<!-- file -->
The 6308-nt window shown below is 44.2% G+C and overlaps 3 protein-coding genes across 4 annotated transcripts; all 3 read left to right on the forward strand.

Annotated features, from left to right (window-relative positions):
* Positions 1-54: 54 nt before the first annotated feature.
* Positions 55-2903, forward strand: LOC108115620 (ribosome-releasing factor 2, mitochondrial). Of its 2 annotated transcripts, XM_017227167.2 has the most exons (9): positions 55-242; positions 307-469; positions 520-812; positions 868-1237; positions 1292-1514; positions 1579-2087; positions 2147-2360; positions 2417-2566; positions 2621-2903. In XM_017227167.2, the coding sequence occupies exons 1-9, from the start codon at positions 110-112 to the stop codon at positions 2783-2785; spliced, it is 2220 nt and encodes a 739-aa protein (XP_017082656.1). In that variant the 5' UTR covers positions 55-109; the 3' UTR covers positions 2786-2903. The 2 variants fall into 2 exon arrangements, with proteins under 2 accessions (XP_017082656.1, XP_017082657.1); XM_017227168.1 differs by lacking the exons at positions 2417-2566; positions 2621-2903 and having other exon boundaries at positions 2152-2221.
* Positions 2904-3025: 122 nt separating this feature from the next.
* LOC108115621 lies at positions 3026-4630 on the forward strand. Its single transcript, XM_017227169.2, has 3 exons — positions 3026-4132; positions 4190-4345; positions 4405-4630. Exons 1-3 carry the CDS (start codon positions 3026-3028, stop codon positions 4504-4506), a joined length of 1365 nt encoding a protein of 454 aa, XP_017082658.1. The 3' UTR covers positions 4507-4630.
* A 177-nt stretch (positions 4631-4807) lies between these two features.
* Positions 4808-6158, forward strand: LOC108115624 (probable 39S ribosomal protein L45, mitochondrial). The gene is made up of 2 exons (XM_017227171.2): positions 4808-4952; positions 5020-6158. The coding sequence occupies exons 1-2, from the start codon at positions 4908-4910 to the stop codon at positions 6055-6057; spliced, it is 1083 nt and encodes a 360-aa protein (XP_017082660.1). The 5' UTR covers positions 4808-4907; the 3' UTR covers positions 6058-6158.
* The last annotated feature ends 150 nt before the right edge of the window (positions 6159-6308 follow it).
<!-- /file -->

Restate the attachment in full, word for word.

The 6308-nt window shown below is 44.2% G+C and overlaps 3 protein-coding genes across 4 annotated transcripts; all 3 read left to right on the forward strand.

Annotated features, from left to right (window-relative positions):
* Positions 1-54: 54 nt before the first annotated feature.
* Positions 55-2903, forward strand: LOC108115620 (ribosome-releasing factor 2, mitochondrial). Of its 2 annotated transcripts, XM_017227167.2 has the most exons (9): positions 55-242; positions 307-469; positions 520-812; positions 868-1237; positions 1292-1514; positions 1579-2087; positions 2147-2360; positions 2417-2566; positions 2621-2903. In XM_017227167.2, the coding sequence occupies exons 1-9, from the start codon at positions 110-112 to the stop codon at positions 2783-2785; spliced, it is 2220 nt and encodes a 739-aa protein (XP_017082656.1). In that variant the 5' UTR covers positions 55-109; the 3' UTR covers positions 2786-2903. The 2 variants fall into 2 exon arrangements, with proteins under 2 accessions (XP_017082656.1, XP_017082657.1); XM_017227168.1 differs by lacking the exons at positions 2417-2566; positions 2621-2903 and having other exon boundaries at positions 2152-2221.
* Positions 2904-3025: 122 nt separating this feature from the next.
* LOC108115621 lies at positions 3026-4630 on the forward strand. Its single transcript, XM_017227169.2, has 3 exons — positions 3026-4132; positions 4190-4345; positions 4405-4630. Exons 1-3 carry the CDS (start codon positions 3026-3028, stop codon positions 4504-4506), a joined length of 1365 nt encoding a protein of 454 aa, XP_017082658.1. The 3' UTR covers positions 4507-4630.
* A 177-nt stretch (positions 4631-4807) lies between these two features.
* Positions 4808-6158, forward strand: LOC108115624 (probable 39S ribosomal protein L45, mitochondrial). The gene is made up of 2 exons (XM_017227171.2): positions 4808-4952; positions 5020-6158. The coding sequence occupies exons 1-2, from the start codon at positions 4908-4910 to the stop codon at positions 6055-6057; spliced, it is 1083 nt and encodes a 360-aa protein (XP_017082660.1). The 5' UTR covers positions 4808-4907; the 3' UTR covers positions 6058-6158.
* The last annotated feature ends 150 nt before the right edge of the window (positions 6159-6308 follow it).